Savasana: Corpse Pose
In the movie, Dreams, the filmmaker, Akira Kurosawa, is in a museum looking at paintings by Vincent van Gogh. The viewer sees him from behind, moving slowly as he absorbs the works of art. Then he picks up his gear, including an easel and paint, and to the surprise of the viewer, walks into one of the paintings. He asks some women washing in the river where to find van Gogh and then heads off through some golden fields. When he comes upon the artist at work, van Gogh turns to him and says, “Why aren’t you painting?”
* * * * * * * * *
Awake, or trying to wake up and not wanting to. My body hurts and the fatigue feels overwhelming. I manage to get up. I attempt to sit in meditation. My mind is not quiet. My capacity to focus is poor. I go into child’s pose, covering myself completely with the blanket but today, even this pose hurts. I try a few other forward bends but nothing seems to work.
Finally, I lay on my back with a folded blanket on my stomach. Another blanket covers me completely, including my face. I roll side to side, tucking in the edges of the blanket so that I feel swaddled. This finally, is what I need, a swaddled savasana.
Suddenly, I find myself in my own painting of savasana. It is unfinished. I feel the dry, parched land on one side and the more alive, lush plants and creatures on the other side. My body is on/in the earth. Some parts of my body are flesh. Some parts are only bone. I see things not yet in the painting – a rock at my head and one at my feet, a snake and a tiger.
In the painting, the differentiation between existence and non-existence is dissolving. When salt or sugar dissolve, the molecules separate into smaller particles like a pile of leaves blown apart by the wind. Dissolving makes it appear that something has disappeared from existence when it has actually been spread out into particles too small to view. In my painting, the process of dissolving has begun. Or, the process of new life has begun. It is difficult to tell the difference. They are the same process.
Shava means corpse. Some schools of hatha yoga encouraged members to frequent graveyards and meditate on the transience of life while perched on a corpse.[i] Death for these yogis was the death of the ego identity and its consequent release from suffering. For them, the graveyard is a place of personal transformation.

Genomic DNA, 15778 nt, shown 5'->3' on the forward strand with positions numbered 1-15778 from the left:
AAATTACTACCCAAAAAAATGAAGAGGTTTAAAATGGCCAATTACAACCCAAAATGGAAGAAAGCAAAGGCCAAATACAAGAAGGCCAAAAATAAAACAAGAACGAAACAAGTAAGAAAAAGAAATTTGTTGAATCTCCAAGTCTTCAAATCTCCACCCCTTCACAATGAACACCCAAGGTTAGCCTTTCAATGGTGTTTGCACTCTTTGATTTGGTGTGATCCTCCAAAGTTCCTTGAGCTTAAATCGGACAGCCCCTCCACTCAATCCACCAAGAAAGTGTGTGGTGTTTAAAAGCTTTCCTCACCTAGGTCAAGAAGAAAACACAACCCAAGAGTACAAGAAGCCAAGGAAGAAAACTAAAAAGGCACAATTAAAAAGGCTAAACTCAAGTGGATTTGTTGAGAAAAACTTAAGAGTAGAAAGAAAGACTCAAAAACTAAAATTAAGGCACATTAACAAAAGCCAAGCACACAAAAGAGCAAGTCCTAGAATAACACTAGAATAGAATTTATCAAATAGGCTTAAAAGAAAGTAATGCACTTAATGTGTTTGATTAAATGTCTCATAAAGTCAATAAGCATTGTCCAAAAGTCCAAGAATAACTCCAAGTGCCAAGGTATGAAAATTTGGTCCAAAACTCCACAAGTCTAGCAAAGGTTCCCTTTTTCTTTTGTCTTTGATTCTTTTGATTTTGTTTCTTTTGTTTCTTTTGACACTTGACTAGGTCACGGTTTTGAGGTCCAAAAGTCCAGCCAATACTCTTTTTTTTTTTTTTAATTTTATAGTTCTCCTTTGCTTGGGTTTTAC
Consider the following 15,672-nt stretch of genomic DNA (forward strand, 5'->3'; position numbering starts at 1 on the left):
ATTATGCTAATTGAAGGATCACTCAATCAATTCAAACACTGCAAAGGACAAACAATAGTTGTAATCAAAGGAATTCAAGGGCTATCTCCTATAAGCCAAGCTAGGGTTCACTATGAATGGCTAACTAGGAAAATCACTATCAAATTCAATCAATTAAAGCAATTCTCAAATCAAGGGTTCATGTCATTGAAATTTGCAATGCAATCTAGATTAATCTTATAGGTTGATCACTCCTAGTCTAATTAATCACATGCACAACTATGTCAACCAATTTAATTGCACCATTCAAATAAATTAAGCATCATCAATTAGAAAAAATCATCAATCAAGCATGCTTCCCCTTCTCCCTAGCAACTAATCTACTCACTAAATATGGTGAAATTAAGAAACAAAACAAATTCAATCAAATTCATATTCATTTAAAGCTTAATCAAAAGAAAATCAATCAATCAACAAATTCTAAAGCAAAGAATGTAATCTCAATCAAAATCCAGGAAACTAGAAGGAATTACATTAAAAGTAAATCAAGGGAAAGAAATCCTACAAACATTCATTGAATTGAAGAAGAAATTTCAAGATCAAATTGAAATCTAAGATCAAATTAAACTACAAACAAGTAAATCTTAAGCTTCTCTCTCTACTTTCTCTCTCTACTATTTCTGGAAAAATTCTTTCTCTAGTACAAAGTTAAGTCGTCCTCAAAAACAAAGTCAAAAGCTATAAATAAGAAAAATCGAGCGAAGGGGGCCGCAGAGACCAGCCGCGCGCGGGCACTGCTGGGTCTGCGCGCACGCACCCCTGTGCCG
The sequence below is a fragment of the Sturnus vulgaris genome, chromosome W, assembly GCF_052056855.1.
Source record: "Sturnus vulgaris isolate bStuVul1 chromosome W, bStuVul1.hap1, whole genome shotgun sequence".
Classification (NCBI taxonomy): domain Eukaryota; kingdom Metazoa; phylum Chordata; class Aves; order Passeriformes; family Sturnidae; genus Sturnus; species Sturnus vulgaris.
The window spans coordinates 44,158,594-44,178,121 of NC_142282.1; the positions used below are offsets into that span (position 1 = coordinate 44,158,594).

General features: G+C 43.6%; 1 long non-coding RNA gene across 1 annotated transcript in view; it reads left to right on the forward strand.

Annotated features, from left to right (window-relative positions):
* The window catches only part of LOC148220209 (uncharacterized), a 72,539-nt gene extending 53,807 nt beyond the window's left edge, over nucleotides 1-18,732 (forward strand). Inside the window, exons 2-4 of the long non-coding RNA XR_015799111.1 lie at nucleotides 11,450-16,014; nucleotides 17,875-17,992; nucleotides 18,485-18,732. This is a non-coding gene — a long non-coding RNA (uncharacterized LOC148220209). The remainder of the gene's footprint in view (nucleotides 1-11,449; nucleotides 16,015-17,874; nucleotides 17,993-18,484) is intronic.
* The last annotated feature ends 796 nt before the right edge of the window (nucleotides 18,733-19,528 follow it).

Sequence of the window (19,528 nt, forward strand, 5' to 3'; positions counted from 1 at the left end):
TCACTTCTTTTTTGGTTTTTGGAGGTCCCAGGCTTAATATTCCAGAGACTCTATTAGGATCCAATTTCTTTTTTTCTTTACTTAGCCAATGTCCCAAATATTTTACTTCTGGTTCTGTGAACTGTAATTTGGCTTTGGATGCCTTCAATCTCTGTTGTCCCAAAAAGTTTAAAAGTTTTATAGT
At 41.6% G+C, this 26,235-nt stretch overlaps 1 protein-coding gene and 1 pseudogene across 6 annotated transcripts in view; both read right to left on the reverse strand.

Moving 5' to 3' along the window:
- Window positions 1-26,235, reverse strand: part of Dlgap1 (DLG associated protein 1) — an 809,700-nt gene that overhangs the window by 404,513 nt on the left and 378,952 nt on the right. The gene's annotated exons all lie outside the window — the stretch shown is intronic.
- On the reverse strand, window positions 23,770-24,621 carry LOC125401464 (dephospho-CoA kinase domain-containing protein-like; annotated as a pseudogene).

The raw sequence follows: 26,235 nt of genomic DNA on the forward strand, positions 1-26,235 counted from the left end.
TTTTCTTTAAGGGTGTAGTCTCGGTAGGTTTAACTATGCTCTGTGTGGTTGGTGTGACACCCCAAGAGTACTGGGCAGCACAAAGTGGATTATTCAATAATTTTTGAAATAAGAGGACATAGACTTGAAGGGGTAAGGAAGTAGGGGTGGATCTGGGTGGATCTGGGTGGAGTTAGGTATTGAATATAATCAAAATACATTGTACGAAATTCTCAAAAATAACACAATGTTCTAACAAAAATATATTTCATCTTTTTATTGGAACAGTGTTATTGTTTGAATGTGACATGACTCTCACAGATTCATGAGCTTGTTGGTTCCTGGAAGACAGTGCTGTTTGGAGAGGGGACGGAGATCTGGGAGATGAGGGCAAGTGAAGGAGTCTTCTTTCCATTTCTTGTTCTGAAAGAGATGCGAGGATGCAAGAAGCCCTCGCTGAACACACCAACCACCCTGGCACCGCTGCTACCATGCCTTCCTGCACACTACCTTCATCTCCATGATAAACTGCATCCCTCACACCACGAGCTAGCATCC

“All that has a beginning must of necessity have an end. All that is born must die, all that comes into existence must cease to exist. Thus every existing thing unfailingly aims toward disintegration. The power of destruction is the nearest thing to ‘Qualityless Immenisty’ into which all must return..”[ii]
Death holds a feeling of sweetness for me. I imagine that we dissolve, just as sugar molecules dissolve, into something expansive: a “Qualityless Immensity.” We humans have written myriads of texts about who or what this mysterious Immensity is, texts that we understand as sacred. When I am exhausted, I want to dissolve into such a place of rest from which, I trust, there is some new emergence of the vividness of life. I imagine the death of ego as the yogis understood it, is just such a place of rest. Ego is a heavy word. A healthy ego is, of course, necessary. Yet, melting into the landscape of my painting where I am dissolving, and life is emerging, has great beauty and a feeling of freedom from all the thoughts and cares it is so easy to get tangled in. I imagine this is death of the ego – the thing that distinguishes us from the landscape around us.
I confess that in the early years of my yoga asana practice, I often skipped savasana. I didn’t really feel I had the time or patience. Now I have built a “savasana platform” for myself. I regularly lay down in savasana at a moments notice when I am between tasks, or stuck, or just tired. My cats love this new ritual and I am refreshed from the quiet moments.
Listening to the radio program “On Being,” recently, a Rabbi told the story of Jacob wrestling with the angel. Jacob said to the angel, “I will not let you go until you bless me.” The Rabbi suggested that when difficulty or some form of crisis arrives on our doorstep, as they most certainly will, we don’t let go until we find the blessing in them - the gift. This perhaps, is a piece of the personal transformation the yogis were finding when they sat on a corpse to meditate.
I want to stay swaddled and in my own painting. But eventually, like Kurosawa, I step back out of the painting, unroll my swaddling, and slowly get up onto my feet. I think I am looking at the world differently though holding on to the experience feels like trying to grasp a cloud. Instead I try walking through my day with the morning’s unique yoga practice of savasana as the background to everything I do and say and think.